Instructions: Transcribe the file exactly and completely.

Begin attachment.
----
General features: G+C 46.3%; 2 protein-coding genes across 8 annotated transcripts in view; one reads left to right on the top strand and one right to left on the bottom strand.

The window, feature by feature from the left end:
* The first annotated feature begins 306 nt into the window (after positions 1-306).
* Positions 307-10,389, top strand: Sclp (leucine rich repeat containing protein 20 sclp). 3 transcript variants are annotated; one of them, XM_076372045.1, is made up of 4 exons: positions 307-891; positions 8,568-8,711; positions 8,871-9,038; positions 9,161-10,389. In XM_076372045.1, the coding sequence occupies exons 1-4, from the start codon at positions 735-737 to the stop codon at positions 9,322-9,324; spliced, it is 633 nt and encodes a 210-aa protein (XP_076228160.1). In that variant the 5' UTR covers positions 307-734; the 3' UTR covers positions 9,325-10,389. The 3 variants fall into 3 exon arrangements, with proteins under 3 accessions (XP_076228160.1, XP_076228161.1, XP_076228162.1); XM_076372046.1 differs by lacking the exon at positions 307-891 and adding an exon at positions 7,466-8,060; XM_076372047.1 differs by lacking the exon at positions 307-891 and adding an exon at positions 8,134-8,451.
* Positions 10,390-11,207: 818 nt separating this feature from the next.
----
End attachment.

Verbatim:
General features: G+C 46.3%; 2 protein-coding genes across 8 annotated transcripts in view; one reads left to right on the top strand and one right to left on the bottom strand.

The window, feature by feature from the left end:
* The first annotated feature begins 306 nt into the window (after positions 1-306).
* Positions 307-10,389, top strand: Sclp (leucine rich repeat containing protein 20 sclp). 3 transcript variants are annotated; one of them, XM_076372045.1, is made up of 4 exons: positions 307-891; positions 8,568-8,711; positions 8,871-9,038; positions 9,161-10,389. In XM_076372045.1, the coding sequence occupies exons 1-4, from the start codon at positions 735-737 to the stop codon at positions 9,322-9,324; spliced, it is 633 nt and encodes a 210-aa protein (XP_076228160.1). In that variant the 5' UTR covers positions 307-734; the 3' UTR covers positions 9,325-10,389. The 3 variants fall into 3 exon arrangements, with proteins under 3 accessions (XP_076228160.1, XP_076228161.1, XP_076228162.1); XM_076372046.1 differs by lacking the exon at positions 307-891 and adding an exon at positions 7,466-8,060; XM_076372047.1 differs by lacking the exon at positions 307-891 and adding an exon at positions 8,134-8,451.
* Positions 10,390-11,207: 818 nt separating this feature from the next.